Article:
You Can Still Write an Exciting Article on That Topic

A writer sat at her deskPhoto by Darius Bashar on Unsplash

Last week Monday, a friend asked me to proofread his 10,000-word essay on how data storage technology has evolved over the last decade. Because I once bought a floppy disk and slotted a 128MB flash drive into a dusty Pentium II system unit in high school, the essay wasn’t all Greek to me. But worse than Greek, reading it was a thankless task.

Halfway through the essay, I wanted t scream at him for clubbing me with an interminable piece. Then lightning struck in my mind. It reminded me of how a lot of writers, for practice or payment, will have to write on a less exciting subject some day.

I realize you may also have write to impress your readers, an editor, or a panel. You can either give them the simple task of passing your work over or give them the pleasant role of passing your work around. To achieve the latter, you have to fall on some excitement to snatch your article from the jaws of boredom. Here are three ways to do that.

While a lot of writers only evoke the sense of sight when they write, the great writers know good writing appeals to the senses of smell, sound, taste, and touch too.

The top writers try to make the readers enjoy their stories through all five senses. Said Mary Karr in her book The Art of Memoir, “You must help the reader employ smell and taste and touch as well as image and noise.”

When you speak to all the senses, or at least more than just sight, you build empathy. The reader relates a little more with the places, objects, and characters in your story.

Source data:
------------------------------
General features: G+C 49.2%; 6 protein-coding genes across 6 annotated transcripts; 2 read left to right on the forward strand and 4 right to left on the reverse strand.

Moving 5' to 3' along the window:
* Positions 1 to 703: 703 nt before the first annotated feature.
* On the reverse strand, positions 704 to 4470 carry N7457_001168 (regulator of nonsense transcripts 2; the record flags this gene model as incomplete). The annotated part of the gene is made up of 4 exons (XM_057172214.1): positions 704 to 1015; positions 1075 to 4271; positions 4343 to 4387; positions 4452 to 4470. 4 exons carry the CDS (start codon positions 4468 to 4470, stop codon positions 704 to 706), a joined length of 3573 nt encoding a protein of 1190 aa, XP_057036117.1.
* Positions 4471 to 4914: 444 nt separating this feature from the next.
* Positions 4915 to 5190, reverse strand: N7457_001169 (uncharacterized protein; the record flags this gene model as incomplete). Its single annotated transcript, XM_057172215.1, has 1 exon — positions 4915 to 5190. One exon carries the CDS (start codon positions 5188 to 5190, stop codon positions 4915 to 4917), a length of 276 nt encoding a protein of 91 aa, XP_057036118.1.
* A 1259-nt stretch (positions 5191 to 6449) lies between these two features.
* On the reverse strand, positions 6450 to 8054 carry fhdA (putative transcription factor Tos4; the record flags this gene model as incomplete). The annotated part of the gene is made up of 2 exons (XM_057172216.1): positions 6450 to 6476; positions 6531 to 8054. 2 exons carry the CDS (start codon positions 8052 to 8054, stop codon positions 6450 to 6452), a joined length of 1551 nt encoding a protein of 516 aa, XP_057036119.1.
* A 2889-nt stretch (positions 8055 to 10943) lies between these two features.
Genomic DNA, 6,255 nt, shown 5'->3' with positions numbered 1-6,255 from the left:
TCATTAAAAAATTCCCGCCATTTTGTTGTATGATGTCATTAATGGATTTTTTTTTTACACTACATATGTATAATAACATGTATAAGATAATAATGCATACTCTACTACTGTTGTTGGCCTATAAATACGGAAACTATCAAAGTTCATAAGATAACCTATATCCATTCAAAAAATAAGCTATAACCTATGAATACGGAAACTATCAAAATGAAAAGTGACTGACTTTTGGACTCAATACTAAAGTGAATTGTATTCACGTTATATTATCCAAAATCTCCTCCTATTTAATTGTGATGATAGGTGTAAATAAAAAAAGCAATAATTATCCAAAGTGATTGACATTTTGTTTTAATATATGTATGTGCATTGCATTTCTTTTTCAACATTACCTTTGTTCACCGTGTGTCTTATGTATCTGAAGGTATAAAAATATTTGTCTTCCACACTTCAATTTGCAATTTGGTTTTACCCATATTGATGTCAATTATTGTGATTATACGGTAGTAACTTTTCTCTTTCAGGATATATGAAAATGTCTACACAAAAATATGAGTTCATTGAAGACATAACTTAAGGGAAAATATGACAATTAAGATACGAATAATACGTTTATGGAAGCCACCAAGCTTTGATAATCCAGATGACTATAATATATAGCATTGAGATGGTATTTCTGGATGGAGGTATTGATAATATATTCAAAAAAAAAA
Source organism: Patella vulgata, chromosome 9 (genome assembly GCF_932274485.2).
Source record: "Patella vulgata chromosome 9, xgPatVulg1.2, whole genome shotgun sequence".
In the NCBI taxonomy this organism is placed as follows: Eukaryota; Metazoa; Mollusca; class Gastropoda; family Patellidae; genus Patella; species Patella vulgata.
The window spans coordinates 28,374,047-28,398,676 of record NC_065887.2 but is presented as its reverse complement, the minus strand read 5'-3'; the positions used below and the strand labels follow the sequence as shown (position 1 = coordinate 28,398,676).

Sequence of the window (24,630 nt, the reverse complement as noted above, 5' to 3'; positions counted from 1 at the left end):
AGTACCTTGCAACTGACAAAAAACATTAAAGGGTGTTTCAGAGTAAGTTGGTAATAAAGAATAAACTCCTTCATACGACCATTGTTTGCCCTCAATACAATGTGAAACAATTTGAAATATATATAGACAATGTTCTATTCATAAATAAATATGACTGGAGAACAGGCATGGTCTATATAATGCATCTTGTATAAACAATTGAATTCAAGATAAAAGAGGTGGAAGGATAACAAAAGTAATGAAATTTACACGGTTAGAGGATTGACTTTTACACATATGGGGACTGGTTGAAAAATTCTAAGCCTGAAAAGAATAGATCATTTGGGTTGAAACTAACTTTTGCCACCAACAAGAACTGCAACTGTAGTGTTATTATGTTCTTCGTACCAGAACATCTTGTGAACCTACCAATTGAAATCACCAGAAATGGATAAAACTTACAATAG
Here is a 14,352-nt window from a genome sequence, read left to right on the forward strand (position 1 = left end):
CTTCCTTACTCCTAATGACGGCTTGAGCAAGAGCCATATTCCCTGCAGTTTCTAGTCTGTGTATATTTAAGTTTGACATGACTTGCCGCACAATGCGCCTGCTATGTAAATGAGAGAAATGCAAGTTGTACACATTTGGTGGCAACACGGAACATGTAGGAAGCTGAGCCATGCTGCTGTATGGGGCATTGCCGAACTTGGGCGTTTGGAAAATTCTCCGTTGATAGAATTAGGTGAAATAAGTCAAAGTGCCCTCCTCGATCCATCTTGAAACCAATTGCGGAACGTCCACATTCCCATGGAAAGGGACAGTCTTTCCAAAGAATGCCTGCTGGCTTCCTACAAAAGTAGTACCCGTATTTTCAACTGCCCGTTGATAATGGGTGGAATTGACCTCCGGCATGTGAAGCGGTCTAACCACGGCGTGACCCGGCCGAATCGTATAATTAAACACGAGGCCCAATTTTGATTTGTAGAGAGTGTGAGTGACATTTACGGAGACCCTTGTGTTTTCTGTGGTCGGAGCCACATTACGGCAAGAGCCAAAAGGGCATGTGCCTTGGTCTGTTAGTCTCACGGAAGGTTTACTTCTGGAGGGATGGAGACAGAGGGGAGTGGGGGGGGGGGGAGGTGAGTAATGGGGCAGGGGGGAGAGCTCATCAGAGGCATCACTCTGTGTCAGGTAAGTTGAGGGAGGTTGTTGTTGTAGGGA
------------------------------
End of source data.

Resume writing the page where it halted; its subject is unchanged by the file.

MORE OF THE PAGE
I took out this paragraph from a friend’s account of his second visit to a beach in Ghana as an example. He calls himself a novice novelist, but he’s miles ahead of me on the writing curve.

“To my right, the waves lashed the rocks that stood like sentries on the shores, startling me mid-thought. Alone and enjoying the solitude, I gently sank my feet into the wet sands of the Cape Coast beach. What a far cry from my first visit two years ago, I thought. Amidst the fun of interacting with other tourists, I had to wipe a smear of cold sweat and droplets of lukewarm spittle from my arm. Oh, and when a couple handed me their iPhone while dishing out photography instructions in a strange tongue, garlic breath filled my nostrils. I felt it was too early to chew on a clove. But then, I’m a food-loving writer, not a dietician.”

He does a good job stimulating the senses of sight, sound, touch, smell, and taste, and so should you, in your next article.

How to speak to the other senses

In his book Good With Words, Professor Patrick Barry of the University of Michigan has a simple exercise called Strive For Five. He recommends finding any story you wrote recently for practice. It could be a first draft, a published article, or a research proposal.

“Once you find your story, read it over with five different-colored pens or highlighters, one for each sense,” he says. Paint your story with the different colors as you read.

If you’d rather go digital, on your preferred word processor, you can highlight the five senses in different colors. After the exercise, a good story will look like a bright rainbow; a terrible one will be like an overcast sky. Go to work and start correcting for the deficient colors.

Colored pencils arranged in a circular shapePhoto by Mahbod Akhzami on Unsplash

Put pressure on your words